Since the time Fleming discovered penicillin, antimicrobial agents have become essential drugs for maintaining human and animal health. Antibiotics, apart from their use to treat infections, are also used in food animals, agriculture and aquaculture prophylactically. Antimicrobial resistance is one of the world’s most pressing health problem with substantially increased morbidity. The emergence and spread of resistant bacteria is recognized as a growing threat at both national and global levels. Pathogens harbouring extended spectrum beta lactamase like carbapenem resistant gram negative bacteria, methicillin-resistant Staphylococcus aureus (MRSA), Vancomycin resistant Enterococci (VRE), Streptococcus pneumoniae are major emerging threats to public health. The Centre for Disease Control (CDC), U.S.A estimates that more than half of mortality due to bacterial infection are due to the involvement of resistant bacteria. Hence, WHO has recommended for a coordinated action plan to minimize the emergence and spread of resistant phenotypes. Extensive uses of antimicrobial agents for non-medical purposes such as agriculture, animal husbandry, aquaculture, industry has raised concerns in recent years and are highly suspected for their role of development of AMR in health care settings. In the current situation, development of resistance is much rapid than new drug development by pharmaceutical companies. Some new beta-lactamase inhibitors in combination with antimicrobial agent have been developed for the treatment of gram negative infections. However, the emergence of new drug resistant phenotypes are more. In general, the antibiotic crisis has been attributed to not only the extensive and inappropriate usage of antibiotics but also to a drastic decline in the development of new antibiotics. A thorough knowledge in emergence and spread of drug resistant isolates will provide potential strategies to curtail the emergence of multi drug resistance. Owing to its complexity in resistance development and treatment failures, recently much investigation was developed on the emergence and spread of the resistant genes, however research in combating resistant bacteria is in its infancy. This conference has been made to present the latest research to navigate the possibilities to address this question. This scientific gathering will provide some potential strategies to curtail the emergence of antimicrobial resistance.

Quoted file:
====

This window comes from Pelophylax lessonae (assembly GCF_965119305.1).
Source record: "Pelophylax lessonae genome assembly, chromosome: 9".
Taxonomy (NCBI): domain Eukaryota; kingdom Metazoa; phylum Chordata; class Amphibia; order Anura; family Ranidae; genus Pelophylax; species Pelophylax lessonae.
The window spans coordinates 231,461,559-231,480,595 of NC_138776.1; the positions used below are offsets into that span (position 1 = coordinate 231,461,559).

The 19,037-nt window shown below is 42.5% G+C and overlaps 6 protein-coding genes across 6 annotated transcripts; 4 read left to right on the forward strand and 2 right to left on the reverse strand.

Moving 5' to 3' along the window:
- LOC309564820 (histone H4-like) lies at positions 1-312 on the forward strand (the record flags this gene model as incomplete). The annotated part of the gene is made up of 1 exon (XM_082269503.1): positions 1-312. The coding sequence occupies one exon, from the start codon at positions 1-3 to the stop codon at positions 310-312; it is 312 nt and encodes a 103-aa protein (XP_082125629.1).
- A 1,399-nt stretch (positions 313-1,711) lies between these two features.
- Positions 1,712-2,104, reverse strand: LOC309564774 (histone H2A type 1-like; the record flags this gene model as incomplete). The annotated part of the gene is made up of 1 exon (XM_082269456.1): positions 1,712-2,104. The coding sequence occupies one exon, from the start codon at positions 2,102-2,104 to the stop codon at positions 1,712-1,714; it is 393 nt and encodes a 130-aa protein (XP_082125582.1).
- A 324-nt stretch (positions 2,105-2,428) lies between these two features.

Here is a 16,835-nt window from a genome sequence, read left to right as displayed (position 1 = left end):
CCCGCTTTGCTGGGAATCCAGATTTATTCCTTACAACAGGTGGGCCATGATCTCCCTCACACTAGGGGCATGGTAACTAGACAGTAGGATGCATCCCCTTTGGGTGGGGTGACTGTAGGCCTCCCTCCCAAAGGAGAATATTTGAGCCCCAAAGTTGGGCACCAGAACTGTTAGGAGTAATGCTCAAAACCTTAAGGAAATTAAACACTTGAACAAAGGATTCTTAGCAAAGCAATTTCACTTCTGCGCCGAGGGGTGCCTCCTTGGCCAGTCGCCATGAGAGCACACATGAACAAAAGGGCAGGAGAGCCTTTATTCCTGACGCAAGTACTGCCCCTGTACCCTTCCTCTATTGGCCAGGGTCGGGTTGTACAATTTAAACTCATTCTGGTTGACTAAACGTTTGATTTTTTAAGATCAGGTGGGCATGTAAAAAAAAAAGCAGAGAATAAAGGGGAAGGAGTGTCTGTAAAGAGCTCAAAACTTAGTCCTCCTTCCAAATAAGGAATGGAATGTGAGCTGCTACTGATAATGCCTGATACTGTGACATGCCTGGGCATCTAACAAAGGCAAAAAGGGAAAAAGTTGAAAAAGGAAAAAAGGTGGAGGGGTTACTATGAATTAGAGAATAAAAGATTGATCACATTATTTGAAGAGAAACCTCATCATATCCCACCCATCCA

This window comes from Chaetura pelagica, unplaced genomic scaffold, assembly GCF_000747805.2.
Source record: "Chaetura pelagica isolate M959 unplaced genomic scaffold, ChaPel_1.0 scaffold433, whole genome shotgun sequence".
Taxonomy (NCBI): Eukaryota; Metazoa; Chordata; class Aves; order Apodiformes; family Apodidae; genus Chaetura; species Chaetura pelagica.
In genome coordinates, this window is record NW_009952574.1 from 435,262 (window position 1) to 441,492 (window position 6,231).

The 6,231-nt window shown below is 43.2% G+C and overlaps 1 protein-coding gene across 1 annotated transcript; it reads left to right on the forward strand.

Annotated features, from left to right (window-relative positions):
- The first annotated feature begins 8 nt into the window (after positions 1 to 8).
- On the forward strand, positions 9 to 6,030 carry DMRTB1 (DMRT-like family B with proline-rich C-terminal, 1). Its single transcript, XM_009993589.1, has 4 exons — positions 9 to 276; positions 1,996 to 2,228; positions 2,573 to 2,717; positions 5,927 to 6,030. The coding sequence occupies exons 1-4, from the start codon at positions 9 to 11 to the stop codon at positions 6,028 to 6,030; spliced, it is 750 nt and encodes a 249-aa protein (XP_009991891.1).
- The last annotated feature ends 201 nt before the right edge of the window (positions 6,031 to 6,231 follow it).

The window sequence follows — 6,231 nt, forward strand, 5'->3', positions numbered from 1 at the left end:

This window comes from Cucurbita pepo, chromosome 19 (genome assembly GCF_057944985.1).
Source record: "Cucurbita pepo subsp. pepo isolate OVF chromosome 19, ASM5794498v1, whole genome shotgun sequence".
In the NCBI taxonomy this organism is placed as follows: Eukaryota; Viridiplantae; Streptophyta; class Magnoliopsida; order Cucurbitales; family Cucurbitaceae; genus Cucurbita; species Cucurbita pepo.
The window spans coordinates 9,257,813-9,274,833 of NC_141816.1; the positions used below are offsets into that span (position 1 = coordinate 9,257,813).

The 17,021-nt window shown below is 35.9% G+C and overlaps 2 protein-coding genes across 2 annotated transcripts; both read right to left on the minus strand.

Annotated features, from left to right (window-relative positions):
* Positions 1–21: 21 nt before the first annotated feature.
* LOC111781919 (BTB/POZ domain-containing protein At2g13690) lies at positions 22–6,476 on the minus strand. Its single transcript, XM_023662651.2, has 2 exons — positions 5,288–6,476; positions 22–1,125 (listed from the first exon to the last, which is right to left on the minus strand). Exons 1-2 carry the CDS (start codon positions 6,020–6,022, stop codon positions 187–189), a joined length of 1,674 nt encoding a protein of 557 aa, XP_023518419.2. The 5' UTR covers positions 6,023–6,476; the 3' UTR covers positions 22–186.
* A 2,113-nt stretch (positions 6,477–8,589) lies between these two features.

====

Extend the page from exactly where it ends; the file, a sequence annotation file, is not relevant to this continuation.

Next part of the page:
The Centre for Research on Infectious Diseases (CRID) is a centre under School of Chemical and Biotechnology (SCBT) with a vision to develop novel approaches for combating emerging and re-emerging drug resistant infectious diseases. CRID is comprised of faculty with diverse expertise carrying out inter disciplinary research on Host-Pathogen interaction, Molecular Pathogenesis, Drug development and Development of Rapid Diagnostic tools.